I am not trying to turn anybody into a modern-day Jack LaLanne. Nor do I want to radically change anybodies general training philosophy. I am simply suggesting that a small amount of time devoted to improving one's health and fitness will pay big dividends over the course of a lifetime. Besides, you won't be able to lift heavy weights if you can't even lift yourself onto your feet without sweating profusely.
There are many ways to incorporate some cardio work into any exercise program. I'm not going to get into a discussion about running, jogging, swimming or the like, since this website is devoted to natural STRENGTH. But all persons interested in strengthening their bodies should perform some form of cardio, or aerobic, training. Especially if they are past the age of thirty. The choice is an individual one insofar as which form of aerobic exercise is best. Any exercise that you will be willing to do several times per week is the best exercise. Like I've said many times, you know your body better than anybody else. Be attuned to what works for you, and do it. Nevertheless, here are some ideas:
While I usually lift weights 2-3 times per week, I do some form of cardio on the other days. There are several exercises that I like to do. Probably the easiest is simply walking. That's right- picking 'em up and putting 'em down. You'd be surprised at the health benefits that you will accrue from this simple movement. I prefer to walk outside, in the fresh air. However, on inclement days I will substitute walking on a treadmill. I usually aim for about 2.5 miles. Please bear in mind that this is not the Powerwalking Program that popularized by Steve Reeves years ago. Although if you want to Powerwalk, by all means do so. But it isn't necessary. You can get great results from simple walking. Another form of aerobic exercise I like to do is the Stairmaster machine. It has two advantages that seem to benefit me. I can go at a good pace, without the pounding on my feet and ankles that would result from distance running. Those of you reading this who, like me, are in the heavier weight classes can relate. Another advantage of using a Stairmaster is that, as a fireman, climbing stairs is an all-too-familiar part of my job, and spending time on a Stairmaster is an excellent way to keep me in shape.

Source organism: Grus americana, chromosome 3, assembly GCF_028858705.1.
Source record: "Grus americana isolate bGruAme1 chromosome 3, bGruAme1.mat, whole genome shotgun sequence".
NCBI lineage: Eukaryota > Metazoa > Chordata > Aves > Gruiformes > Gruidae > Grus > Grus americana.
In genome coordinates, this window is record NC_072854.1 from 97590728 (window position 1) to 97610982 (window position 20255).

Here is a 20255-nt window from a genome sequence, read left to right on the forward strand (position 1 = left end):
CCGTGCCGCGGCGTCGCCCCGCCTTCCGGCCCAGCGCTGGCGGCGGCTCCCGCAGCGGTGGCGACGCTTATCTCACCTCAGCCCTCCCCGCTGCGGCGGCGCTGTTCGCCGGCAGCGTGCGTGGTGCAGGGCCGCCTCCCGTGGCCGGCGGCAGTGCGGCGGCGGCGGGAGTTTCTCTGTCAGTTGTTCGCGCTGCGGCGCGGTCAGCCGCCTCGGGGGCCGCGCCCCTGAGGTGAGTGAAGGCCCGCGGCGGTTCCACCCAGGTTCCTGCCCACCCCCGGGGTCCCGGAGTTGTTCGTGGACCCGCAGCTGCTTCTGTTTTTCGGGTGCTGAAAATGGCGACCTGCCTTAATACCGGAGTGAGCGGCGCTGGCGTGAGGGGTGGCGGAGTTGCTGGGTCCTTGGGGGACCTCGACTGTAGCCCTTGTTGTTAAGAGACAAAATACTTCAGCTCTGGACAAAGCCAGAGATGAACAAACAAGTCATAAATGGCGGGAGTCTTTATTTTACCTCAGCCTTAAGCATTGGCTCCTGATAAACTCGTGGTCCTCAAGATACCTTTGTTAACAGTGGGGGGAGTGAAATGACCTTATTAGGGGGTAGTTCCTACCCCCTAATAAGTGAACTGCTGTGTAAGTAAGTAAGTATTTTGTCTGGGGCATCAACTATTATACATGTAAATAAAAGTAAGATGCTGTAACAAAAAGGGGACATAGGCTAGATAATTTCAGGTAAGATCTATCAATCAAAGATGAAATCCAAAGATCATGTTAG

For those of you who simply can't- or won't - do any form of cardio training, there is an option. An option that can even include using weights, if you'd like. It's a way of training that's been around for many years. It's called the Deck of Cards workout. Wrestlers, martial artists, and other elite athletes have been using this workout for years. It's quick, easy, and the best part is that you do not need any special equipment. All you need is a deck of cards, and some imagination.
Here's how it works: Assign an exercise to each suit. Shuffle a deck of cards, then start drawing a card form the deck. Do the assigned exercise for the amount of repetitions designated by the number on the card. So, if you assigned Bodyweight Squats to Hearts, and you draw the Seven of Hearts, then you would do seven repetitions. Face Cards can be Ten, Aces are worth Eleven. You can either disregard the Jokers, or use them and assign any amount of reps you'd like. You can use any exercises you'd like. I workout that I've been doing recently is as follows:
Hearts= DB Press w/ 60 Lb. Center Mass Bells ( a new toy I recently purchased from Sorinex equipment. More on that in a future article.)
Diamonds= Headstrap w/ 85 Lbs.
Spades= Weighted Step-Ups
Clubs= Weighted Sit-Ups.
Your exercise possibilities are limited only by your imagination. You can also make it even more basic and use just two exercises, and assign one movement to the Red suits, and another one to the Black suits. You want to be able to get through the deck as quickly as possible. You can even time yourself, so that way you have a way of measuring your progress. The key is to force yourself to work hard and fast.
The Deck of Cards workout is an excellent way to increase your level of conditioning, as well as your fitness. I distinctly remember a quote by John McCallum from his Keys To Progress Book, which read: " Time spent improving your health is time well spent. Good health is your biggest asset." By making a few simple changes, you can reap the rewards of not only building your strength, but becoming more fit as well.